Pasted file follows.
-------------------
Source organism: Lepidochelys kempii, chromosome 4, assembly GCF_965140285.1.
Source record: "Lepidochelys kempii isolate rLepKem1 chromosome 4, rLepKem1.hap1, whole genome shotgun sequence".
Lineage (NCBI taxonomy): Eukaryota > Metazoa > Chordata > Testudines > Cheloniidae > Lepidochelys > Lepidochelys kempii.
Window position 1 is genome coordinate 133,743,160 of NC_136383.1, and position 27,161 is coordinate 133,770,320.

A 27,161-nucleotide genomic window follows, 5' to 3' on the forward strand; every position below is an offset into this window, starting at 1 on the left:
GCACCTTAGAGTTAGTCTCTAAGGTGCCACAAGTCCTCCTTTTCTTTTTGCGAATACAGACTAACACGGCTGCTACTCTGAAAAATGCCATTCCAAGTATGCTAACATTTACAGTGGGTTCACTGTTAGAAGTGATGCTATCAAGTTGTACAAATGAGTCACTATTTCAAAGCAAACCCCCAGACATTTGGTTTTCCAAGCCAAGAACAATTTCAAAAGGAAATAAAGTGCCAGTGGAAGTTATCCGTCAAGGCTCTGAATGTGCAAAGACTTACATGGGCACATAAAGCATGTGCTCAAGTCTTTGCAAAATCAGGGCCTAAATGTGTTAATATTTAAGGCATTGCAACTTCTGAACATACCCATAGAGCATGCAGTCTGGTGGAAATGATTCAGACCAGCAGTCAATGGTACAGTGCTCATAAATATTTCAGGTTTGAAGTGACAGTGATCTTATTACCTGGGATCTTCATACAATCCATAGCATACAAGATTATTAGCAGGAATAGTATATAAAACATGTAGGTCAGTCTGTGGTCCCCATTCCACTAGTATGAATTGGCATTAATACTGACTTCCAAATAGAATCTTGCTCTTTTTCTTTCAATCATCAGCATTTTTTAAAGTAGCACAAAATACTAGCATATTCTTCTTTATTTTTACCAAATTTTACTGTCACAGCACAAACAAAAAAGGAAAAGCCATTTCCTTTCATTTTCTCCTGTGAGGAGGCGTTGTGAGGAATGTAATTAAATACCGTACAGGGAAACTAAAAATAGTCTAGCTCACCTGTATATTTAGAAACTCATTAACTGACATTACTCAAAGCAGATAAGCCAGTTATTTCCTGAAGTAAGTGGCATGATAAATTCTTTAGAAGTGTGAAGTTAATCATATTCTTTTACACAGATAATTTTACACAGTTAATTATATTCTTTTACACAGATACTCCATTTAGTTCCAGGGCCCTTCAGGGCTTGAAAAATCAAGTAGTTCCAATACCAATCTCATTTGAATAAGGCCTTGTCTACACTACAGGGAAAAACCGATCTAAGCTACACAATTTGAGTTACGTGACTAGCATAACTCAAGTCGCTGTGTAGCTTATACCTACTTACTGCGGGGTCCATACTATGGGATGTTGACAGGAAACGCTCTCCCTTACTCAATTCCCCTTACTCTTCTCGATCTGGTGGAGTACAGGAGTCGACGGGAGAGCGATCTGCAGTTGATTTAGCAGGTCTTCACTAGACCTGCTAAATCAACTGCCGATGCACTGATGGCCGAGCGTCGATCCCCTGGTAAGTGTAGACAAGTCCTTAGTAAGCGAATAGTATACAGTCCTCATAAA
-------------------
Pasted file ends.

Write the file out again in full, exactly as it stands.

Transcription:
Source organism: Lepidochelys kempii, chromosome 4, assembly GCF_965140285.1.
Source record: "Lepidochelys kempii isolate rLepKem1 chromosome 4, rLepKem1.hap1, whole genome shotgun sequence".
Lineage (NCBI taxonomy): Eukaryota > Metazoa > Chordata > Testudines > Cheloniidae > Lepidochelys > Lepidochelys kempii.
Window position 1 is genome coordinate 133,743,160 of NC_136383.1, and position 27,161 is coordinate 133,770,320.

A 27,161-nucleotide genomic window follows, 5' to 3' on the forward strand; every position below is an offset into this window, starting at 1 on the left:
GCACCTTAGAGTTAGTCTCTAAGGTGCCACAAGTCCTCCTTTTCTTTTTGCGAATACAGACTAACACGGCTGCTACTCTGAAAAATGCCATTCCAAGTATGCTAACATTTACAGTGGGTTCACTGTTAGAAGTGATGCTATCAAGTTGTACAAATGAGTCACTATTTCAAAGCAAACCCCCAGACATTTGGTTTTCCAAGCCAAGAACAATTTCAAAAGGAAATAAAGTGCCAGTGGAAGTTATCCGTCAAGGCTCTGAATGTGCAAAGACTTACATGGGCACATAAAGCATGTGCTCAAGTCTTTGCAAAATCAGGGCCTAAATGTGTTAATATTTAAGGCATTGCAACTTCTGAACATACCCATAGAGCATGCAGTCTGGTGGAAATGATTCAGACCAGCAGTCAATGGTACAGTGCTCATAAATATTTCAGGTTTGAAGTGACAGTGATCTTATTACCTGGGATCTTCATACAATCCATAGCATACAAGATTATTAGCAGGAATAGTATATAAAACATGTAGGTCAGTCTGTGGTCCCCATTCCACTAGTATGAATTGGCATTAATACTGACTTCCAAATAGAATCTTGCTCTTTTTCTTTCAATCATCAGCATTTTTTAAAGTAGCACAAAATACTAGCATATTCTTCTTTATTTTTACCAAATTTTACTGTCACAGCACAAACAAAAAAGGAAAAGCCATTTCCTTTCATTTTCTCCTGTGAGGAGGCGTTGTGAGGAATGTAATTAAATACCGTACAGGGAAACTAAAAATAGTCTAGCTCACCTGTATATTTAGAAACTCATTAACTGACATTACTCAAAGCAGATAAGCCAGTTATTTCCTGAAGTAAGTGGCATGATAAATTCTTTAGAAGTGTGAAGTTAATCATATTCTTTTACACAGATAATTTTACACAGTTAATTATATTCTTTTACACAGATACTCCATTTAGTTCCAGGGCCCTTCAGGGCTTGAAAAATCAAGTAGTTCCAATACCAATCTCATTTGAATAAGGCCTTGTCTACACTACAGGGAAAAACCGATCTAAGCTACACAATTTGAGTTACGTGACTAGCATAACTCAAGTCGCTGTGTAGCTTATACCTACTTACTGCGGGGTCCATACTATGGGATGTTGACAGGAAACGCTCTCCCTTACTCAATTCCCCTTACTCTTCTCGATCTGGTGGAGTACAGGAGTCGACGGGAGAGCGATCTGCAGTTGATTTAGCAGGTCTTCACTAGACCTGCTAAATCAACTGCCGATGCACTGATGGCCGAGCGTCGATCCCCTGGTAAGTGTAGACAAGTCCTTAGTAAGCGAATAGTATACAGTCCTCATAAA